Commonwealth Bank of Australia’s revelation that it is testing “crypto currencies” for internal payments between subsidiaries is the first public recognition that movement of money in this country is going to be radically transformed.
Peer-to-peer payments using crypto currencies are a frightening prospect for the financial services industry because they threaten the existence of so many players who are simply there because of regulation or outdated approaches to money transfer.
Many participants in the financial services value chain are really leeches. They suck blood out of the system thanks to antiquated ways of doing business made redundant by the internet.
A real-life example of how those leeches will be burned off by disruptive technology is occurring right now in the Philippines. Thanks to its pre-eminence as a supplier of labour to the global economy Filipinos transfer about $US25 billion ($33 billion) a year in remittances home each year.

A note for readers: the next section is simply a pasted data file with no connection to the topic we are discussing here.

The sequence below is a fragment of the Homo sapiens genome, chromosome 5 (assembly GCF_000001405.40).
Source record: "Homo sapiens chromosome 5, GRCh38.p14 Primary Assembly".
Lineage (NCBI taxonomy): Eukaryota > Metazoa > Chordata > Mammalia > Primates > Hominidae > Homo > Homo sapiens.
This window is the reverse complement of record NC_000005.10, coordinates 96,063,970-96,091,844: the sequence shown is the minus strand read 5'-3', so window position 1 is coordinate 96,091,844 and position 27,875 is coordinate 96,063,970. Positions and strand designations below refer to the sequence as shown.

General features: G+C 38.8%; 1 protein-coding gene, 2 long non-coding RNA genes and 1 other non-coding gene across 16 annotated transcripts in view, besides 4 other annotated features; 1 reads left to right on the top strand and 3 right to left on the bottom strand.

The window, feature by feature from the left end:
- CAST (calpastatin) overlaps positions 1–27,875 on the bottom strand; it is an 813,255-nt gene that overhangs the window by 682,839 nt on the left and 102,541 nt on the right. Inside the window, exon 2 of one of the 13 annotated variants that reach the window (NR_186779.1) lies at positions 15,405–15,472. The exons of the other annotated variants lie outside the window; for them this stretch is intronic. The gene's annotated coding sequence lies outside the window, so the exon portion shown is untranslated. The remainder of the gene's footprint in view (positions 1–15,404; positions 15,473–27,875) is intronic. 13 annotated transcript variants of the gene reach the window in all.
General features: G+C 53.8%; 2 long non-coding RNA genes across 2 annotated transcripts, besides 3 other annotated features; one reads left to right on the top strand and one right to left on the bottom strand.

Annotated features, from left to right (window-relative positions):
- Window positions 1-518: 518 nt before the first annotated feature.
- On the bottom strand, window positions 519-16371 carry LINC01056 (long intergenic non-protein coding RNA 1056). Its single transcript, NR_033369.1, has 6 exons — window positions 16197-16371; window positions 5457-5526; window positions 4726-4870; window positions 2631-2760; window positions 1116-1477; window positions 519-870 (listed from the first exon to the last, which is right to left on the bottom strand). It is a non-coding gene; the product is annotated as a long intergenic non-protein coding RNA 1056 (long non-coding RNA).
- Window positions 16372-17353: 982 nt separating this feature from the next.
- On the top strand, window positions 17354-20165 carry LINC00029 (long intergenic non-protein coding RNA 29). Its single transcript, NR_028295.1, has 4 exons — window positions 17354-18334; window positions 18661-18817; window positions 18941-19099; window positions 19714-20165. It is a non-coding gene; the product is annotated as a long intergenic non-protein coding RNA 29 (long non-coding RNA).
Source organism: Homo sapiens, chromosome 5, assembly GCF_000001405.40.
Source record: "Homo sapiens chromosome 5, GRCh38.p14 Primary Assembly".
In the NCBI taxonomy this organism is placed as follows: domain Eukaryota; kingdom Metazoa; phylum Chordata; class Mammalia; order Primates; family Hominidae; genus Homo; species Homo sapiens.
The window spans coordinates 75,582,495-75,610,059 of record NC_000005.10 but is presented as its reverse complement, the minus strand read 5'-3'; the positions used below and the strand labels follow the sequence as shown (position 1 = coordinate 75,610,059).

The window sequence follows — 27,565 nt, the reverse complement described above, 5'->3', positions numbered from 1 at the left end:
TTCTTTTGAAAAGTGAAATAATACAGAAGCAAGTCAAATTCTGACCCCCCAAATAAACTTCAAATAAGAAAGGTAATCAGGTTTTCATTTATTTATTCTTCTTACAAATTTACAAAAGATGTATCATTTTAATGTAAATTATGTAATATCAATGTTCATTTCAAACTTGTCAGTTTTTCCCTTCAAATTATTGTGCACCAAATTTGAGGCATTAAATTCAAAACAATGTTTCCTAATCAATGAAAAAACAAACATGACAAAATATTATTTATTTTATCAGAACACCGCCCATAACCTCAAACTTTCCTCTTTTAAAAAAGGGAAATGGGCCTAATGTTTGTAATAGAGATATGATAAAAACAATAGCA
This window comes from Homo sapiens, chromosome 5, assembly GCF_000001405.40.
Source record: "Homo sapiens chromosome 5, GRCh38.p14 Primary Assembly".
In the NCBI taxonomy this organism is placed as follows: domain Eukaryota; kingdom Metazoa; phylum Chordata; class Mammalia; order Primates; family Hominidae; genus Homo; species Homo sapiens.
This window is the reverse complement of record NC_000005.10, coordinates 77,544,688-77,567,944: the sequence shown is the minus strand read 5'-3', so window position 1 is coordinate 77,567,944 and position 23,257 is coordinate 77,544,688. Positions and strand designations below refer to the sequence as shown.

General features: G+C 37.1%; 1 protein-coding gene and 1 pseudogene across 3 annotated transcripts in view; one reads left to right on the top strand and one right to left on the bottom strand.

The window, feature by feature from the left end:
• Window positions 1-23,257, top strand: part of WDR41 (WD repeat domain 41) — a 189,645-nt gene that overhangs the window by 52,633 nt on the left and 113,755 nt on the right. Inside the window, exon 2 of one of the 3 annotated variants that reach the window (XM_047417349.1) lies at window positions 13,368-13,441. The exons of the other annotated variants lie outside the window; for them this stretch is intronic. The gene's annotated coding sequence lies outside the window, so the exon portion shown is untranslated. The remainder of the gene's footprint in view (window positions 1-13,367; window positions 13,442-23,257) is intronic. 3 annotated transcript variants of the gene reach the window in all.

Banks and other financial intermediaries specialising in wire transfers have been clipping the meagre offshore earnings of Filipinos for years with fees equal to about 8 per cent of each transaction. Digital remittance payments from peer-to-peer threaten to destroy much of this lucrative business.
There are similar moves occurring in other jurisdictions to shake up traditional ways of paying for services. One of the most notable was the decision by Nasdaq OMX Group to allow companies and institutional investors to trade Bitcoin and other digital currencies.